When determining the formal charge of a molecule such as CoCl2 (phosgene gas), you need to know the number of valence electrons for each atom and the Lewis structure of the molecule.
Look up each atom in the periodic table of elements to determine the number of valence electrons.
Remember that two electrons go in the first s shell, two electrons in the second s shell, six electrons in the first p shell, etc. As a reminder: 1s(^2)2s(^2)2p(^6)3s(^2)3p(^6)
Adjust for charge. If the molecule is an ion, add or subtract one or more electrons overall to account for the final charge.
For CoCl2 (Phosgene gas): C = 4; O = 6; Cl = 7. The molecule is not ionised and has a neutral charge. Therefore, the total amount of valence electrons is 4 + 6 + (7x2) = 24.
See the diagram for the Lewis structure of CoCl2 (phosgene gas). The Lewis structure represents the most stable and probable structure for a molecule. Atoms are drawn with paired valence electrons; bonds are formed between lone electrons to satisfy the octet rule.
Draw each atom and its valence electrons, then form bonds as needed.
The chloride atoms share single bonds with the carbon molecule, while the oxygen atom forms a double bond with carbon. Each atom in the final structure satisfies the octet rule and has eight valence electrons allowing for molecular stability.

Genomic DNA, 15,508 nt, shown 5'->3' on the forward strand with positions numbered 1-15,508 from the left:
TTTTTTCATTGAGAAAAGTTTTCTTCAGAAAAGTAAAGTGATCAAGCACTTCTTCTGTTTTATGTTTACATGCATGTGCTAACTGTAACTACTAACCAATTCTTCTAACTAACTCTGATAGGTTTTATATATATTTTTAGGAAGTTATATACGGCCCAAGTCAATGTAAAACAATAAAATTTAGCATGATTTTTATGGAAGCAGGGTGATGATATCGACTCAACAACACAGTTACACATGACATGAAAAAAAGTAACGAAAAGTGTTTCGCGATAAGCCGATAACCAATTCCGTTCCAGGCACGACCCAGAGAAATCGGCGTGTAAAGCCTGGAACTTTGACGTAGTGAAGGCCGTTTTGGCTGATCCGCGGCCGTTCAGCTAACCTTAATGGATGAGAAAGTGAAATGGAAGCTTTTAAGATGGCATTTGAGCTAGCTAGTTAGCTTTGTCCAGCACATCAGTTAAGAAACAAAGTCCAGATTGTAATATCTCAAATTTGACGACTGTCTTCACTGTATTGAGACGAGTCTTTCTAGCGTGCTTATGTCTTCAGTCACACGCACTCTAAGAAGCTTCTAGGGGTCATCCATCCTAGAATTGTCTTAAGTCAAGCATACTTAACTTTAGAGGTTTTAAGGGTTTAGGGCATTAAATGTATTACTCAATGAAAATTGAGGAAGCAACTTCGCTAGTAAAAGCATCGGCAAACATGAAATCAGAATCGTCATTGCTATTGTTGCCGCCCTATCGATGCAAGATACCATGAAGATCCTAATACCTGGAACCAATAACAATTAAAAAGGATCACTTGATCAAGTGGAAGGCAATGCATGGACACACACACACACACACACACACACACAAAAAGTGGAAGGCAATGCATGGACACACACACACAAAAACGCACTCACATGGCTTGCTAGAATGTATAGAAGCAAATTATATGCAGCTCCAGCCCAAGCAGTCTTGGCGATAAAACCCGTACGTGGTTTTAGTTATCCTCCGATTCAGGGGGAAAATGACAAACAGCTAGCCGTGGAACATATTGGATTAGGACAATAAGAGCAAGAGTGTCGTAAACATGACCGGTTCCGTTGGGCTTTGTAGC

Count the lone pairs of each atom in the Lewis structure. Assign each atom one electron from each bond in which it participates. Add these numbers together. In CoCl2: C = 0 lone pairs plus 4 electrons from bonds = 4 electrons. O = 4 electrons from lone pairs plus 2 electrons from bonds = 6 electrons. Cl = 6 electrons from lone pairs plus 1 electron from a bond with C = 7 electrons.
Subtract the sum from the number of valence electrons in the unbonded atom. The result is the formal charge for that atom. In CoCl2: C = 4 valence electrons (v.e.) in unbonded atom minus 4 assigned electrons in Lewis structure (L.s.) = 0 formal charge O = 6 v.e. - 6 L.s. = 0 formal charge Cl = 7 v.e. - 7 L.s. = 0 formal charge
Write these charges next to the atoms in the Lewis structure. If the overall molecule has a charge, enclose the Lewis structure in brackets with the charge written outside the brackets in the upper right corner.
Calculating the formal charge for molecules containing transition metals can be tricky. The number of valence electrons for transition metals will be those outside the noble gas-like core.